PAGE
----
Wednesday, 22 November 2017

Witnesses record statements in corruption cases against Nawaz, family

Nawaz Sharif and daughter Maryam arriving at the court today.
Nawaz Sharif and daughter Maryam arriving at the court today.

ISLAMABAD: The accountability court hearing three corruption cases against former Prime Minister Nawaz Sharif and his family resumed its proceedings on Wednesday, GEO TV reported. 
Despite being exempted from appearance, the former premier and his daughter, Maryam, are attending today's hearing. 
Four prosecution witnesses have been summoned today to record their statements after two witnesses recorded their statements at the last hearing and were cross-examined.
Nawaz and his family are facing three corruption references filed by the National Accountability Bureau (NAB) in light of the Supreme Court's July 28 judgment in the Panama Papers case.
Nawaz and his two sons, Hussain and Hasan, are nominated in all three references whereas Maryam and her husband MNA Capt (retd) Safdar are only accused in one.
Safdar is also present for today's hearing. He arrived after the former premier and his daughter. 
As the hearing began, Maryam submitted a request asking the court to alter her exemption period. The former premier's daughter now seeks exemption from court appearance from December 5, 2017 to January 5, 2018.
Nawaz's counsel, Khwaja Harris, completed the cross-examination of NAB's witness, Mohammad Rasheed, after he recorded his statement. 
Afterward, NAB's second witness, Mazhar Raza Bangash, recorded his statement in the Avenfield reference. He was cross-examined by Harris and Amjad Pervez, the counsel of Maryam and Safdar. 
Speaking informally to journalists inside the courtroom, Nawaz said his government was not allowed to work, adding that despite the dharnas (sit-ins) which began from 2014, the country progressed.    
Referring to the courts' alleged lenient attitude towards Pakistan Tehreek-e-Insaf Chairman Imran Khan, Nawaz said the rules of the game should be the same. 
He said court decisions in their case come swiftly and wondered when the decision on 'their' cases will come. "The courts' double standards are becoming evident," he said further. 
The disqualified premier also deplored the use of terms 'Sicilian mafia' and 'godfather' terms by the judiciary.  
Corruption scandals of PTI leaders Imran, Jahangir Tareen and Aleem Khan also surfaced, he said further. 
Nawaz also hit out at Khyber Pakhtunkhwa Chief Minister Pervez Khattak, a PTI leader, saying he used official vehicles to lead rallies against the federal government during the 2014 sit-in.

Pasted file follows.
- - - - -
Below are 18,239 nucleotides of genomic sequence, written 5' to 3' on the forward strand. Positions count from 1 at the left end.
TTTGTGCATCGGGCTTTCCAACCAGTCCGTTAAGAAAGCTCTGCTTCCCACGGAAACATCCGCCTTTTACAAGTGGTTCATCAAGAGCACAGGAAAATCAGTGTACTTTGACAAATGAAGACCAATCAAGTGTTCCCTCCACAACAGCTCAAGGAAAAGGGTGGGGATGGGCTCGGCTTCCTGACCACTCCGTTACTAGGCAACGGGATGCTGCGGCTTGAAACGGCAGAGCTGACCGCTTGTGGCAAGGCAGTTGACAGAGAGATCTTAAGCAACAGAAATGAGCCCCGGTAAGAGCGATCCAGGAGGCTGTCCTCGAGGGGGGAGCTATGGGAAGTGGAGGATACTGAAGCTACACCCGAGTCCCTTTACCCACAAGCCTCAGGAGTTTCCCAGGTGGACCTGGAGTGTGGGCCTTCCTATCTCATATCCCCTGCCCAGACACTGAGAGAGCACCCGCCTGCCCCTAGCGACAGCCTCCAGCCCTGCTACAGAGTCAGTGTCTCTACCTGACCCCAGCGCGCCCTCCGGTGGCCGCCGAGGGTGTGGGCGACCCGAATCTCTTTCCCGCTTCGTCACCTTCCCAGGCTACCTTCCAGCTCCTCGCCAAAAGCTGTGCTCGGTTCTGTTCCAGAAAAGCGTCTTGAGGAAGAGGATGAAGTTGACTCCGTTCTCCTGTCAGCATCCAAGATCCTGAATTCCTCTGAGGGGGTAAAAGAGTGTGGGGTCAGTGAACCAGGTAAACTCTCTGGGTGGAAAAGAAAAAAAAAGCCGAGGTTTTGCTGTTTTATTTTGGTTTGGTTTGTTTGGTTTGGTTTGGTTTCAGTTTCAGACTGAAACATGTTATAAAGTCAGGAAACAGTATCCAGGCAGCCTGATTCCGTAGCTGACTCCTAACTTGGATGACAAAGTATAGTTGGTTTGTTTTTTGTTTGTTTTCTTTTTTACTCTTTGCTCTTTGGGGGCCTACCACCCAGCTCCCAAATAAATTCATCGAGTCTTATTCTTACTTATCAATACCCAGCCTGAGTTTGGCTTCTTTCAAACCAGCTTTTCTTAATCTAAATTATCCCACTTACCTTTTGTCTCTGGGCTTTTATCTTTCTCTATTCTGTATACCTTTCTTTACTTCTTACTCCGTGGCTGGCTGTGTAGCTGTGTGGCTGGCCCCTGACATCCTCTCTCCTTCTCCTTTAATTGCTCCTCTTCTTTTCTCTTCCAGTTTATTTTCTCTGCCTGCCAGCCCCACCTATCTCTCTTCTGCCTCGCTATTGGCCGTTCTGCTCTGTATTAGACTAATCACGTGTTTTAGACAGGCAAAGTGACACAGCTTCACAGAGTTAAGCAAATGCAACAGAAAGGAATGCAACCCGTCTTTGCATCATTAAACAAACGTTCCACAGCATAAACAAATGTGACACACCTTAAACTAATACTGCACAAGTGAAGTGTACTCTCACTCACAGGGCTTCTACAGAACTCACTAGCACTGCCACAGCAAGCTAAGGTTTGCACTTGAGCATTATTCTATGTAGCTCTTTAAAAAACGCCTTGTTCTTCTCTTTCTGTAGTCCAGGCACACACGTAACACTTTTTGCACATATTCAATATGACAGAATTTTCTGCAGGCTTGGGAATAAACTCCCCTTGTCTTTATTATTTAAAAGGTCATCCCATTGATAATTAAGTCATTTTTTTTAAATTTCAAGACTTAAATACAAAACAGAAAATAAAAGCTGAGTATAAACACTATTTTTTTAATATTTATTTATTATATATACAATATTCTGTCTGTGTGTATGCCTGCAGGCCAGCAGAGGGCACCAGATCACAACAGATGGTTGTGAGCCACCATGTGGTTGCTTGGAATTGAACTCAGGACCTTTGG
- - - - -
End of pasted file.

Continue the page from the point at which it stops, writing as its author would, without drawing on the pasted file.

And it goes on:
Later, during the hearing, when a reporter's wallet fell out of his pocket, Nawaz quipped that he should pick it up immediately otherwise someone else will steal it and he (Nawaz) will be blamed for it.
The former premier later left the proceedings alongside his daughter. 
At the last hearing on November 15, the court had accepted Nawaz and Maryam's request to be exempted from personal appearance.
The two had sought exemption on the account of the medical condition of Nawaz's wife, Kulsoom, who is undergoing treatment for lymphoma in London.
The court allowed Nawaz to be exempted for a week and Maryam for a month. 
Also at the last hearing, Hussain and Hasan Nawaz were declared proclaimed offenders due to their continuous absence.
The NAB has in total filed three references against the Sharif family and another against Finance Minister Ishaq Dar in the accountability court, in light of the Supreme Court's orders in the Panama Papers case verdict of July 28.
The anti-graft body was given six weeks, from the date of the apex court's order, to file the reference in an accountability court while the accountability court was granted six months to wrap up the proceedings.
The references against the Sharif family pertain to the Azizia Steel Mills and Hill Metals Establishment, their London properties and over dozen offshore companies owned by the family.
Maryam and Safdar are only nominated in the London properties reference. At an earlier hearing, the court also approved Maryam and Safdar's bail in the Avenfiled properties case and ordered them to submit surety bonds worth Rs. 5 million each.
Safdar was also directed to take the court's permission before leaving the country from now on. The judge also provided a copy of the reference — spread over 53 volumes — to Maryam and Safdar.
NAB's Rawalpindi branch prepared two references regarding the Azizia Steel Mills and Hill Metals Establishment, and the nearly dozen companies owned by the Sharif family.
Its Lahore branch prepared a reference on the Sharif family's Avenfield apartments in London and another against Finance Minister Ishaq Dar for owning assets beyond his known sources of income.

If convicted, the accused may face up to 14 years imprisonment and lifelong disqualification from holding public office including the freezing of bank accounts and assets.

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